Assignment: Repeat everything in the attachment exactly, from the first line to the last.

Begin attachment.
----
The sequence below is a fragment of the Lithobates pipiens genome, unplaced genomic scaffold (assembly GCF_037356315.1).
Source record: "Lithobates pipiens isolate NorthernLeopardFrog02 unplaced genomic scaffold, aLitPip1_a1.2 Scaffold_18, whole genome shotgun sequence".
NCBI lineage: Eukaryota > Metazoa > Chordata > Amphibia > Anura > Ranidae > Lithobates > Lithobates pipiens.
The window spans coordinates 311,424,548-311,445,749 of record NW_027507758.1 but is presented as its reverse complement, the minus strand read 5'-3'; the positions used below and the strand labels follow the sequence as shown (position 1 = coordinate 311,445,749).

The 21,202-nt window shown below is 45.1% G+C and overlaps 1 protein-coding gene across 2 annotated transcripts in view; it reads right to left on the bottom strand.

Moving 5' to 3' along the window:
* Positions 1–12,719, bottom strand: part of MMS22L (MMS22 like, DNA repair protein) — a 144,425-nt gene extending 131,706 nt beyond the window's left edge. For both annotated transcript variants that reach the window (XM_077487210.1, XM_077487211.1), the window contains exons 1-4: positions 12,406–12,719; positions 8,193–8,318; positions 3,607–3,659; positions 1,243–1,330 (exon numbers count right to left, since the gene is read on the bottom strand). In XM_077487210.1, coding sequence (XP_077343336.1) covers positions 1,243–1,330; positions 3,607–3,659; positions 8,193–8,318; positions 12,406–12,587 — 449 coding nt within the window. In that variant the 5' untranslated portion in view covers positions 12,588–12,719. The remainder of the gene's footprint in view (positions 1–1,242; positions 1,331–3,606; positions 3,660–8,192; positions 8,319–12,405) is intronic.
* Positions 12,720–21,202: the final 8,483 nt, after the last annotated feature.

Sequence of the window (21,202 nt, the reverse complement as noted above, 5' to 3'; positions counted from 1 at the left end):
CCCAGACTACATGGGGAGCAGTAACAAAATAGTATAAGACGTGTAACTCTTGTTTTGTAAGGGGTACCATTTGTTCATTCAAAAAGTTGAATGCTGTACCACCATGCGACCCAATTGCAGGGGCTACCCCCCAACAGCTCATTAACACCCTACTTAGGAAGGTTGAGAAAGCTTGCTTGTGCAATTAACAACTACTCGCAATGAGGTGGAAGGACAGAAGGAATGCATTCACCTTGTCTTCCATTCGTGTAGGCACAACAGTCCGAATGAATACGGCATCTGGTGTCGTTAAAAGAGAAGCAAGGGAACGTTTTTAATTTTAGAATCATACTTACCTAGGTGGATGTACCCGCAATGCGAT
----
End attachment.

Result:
The sequence below is a fragment of the Lithobates pipiens genome, unplaced genomic scaffold (assembly GCF_037356315.1).
Source record: "Lithobates pipiens isolate NorthernLeopardFrog02 unplaced genomic scaffold, aLitPip1_a1.2 Scaffold_18, whole genome shotgun sequence".
NCBI lineage: Eukaryota > Metazoa > Chordata > Amphibia > Anura > Ranidae > Lithobates > Lithobates pipiens.
The window spans coordinates 311,424,548-311,445,749 of record NW_027507758.1 but is presented as its reverse complement, the minus strand read 5'-3'; the positions used below and the strand labels follow the sequence as shown (position 1 = coordinate 311,445,749).

The 21,202-nt window shown below is 45.1% G+C and overlaps 1 protein-coding gene across 2 annotated transcripts in view; it reads right to left on the bottom strand.

Moving 5' to 3' along the window:
* Positions 1–12,719, bottom strand: part of MMS22L (MMS22 like, DNA repair protein) — a 144,425-nt gene extending 131,706 nt beyond the window's left edge. For both annotated transcript variants that reach the window (XM_077487210.1, XM_077487211.1), the window contains exons 1-4: positions 12,406–12,719; positions 8,193–8,318; positions 3,607–3,659; positions 1,243–1,330 (exon numbers count right to left, since the gene is read on the bottom strand). In XM_077487210.1, coding sequence (XP_077343336.1) covers positions 1,243–1,330; positions 3,607–3,659; positions 8,193–8,318; positions 12,406–12,587 — 449 coding nt within the window. In that variant the 5' untranslated portion in view covers positions 12,588–12,719. The remainder of the gene's footprint in view (positions 1–1,242; positions 1,331–3,606; positions 3,660–8,192; positions 8,319–12,405) is intronic.
* Positions 12,720–21,202: the final 8,483 nt, after the last annotated feature.

Sequence of the window (21,202 nt, the reverse complement as noted above, 5' to 3'; positions counted from 1 at the left end):
CCCAGACTACATGGGGAGCAGTAACAAAATAGTATAAGACGTGTAACTCTTGTTTTGTAAGGGGTACCATTTGTTCATTCAAAAAGTTGAATGCTGTACCACCATGCGACCCAATTGCAGGGGCTACCCCCCAACAGCTCATTAACACCCTACTTAGGAAGGTTGAGAAAGCTTGCTTGTGCAATTAACAACTACTCGCAATGAGGTGGAAGGACAGAAGGAATGCATTCACCTTGTCTTCCATTCGTGTAGGCACAACAGTCCGAATGAATACGGCATCTGGTGTCGTTAAAAGAGAAGCAAGGGAACGTTTTTAATTTTAGAATCATACTTACCTAGGTGGATGTACCCGCAATGCGAT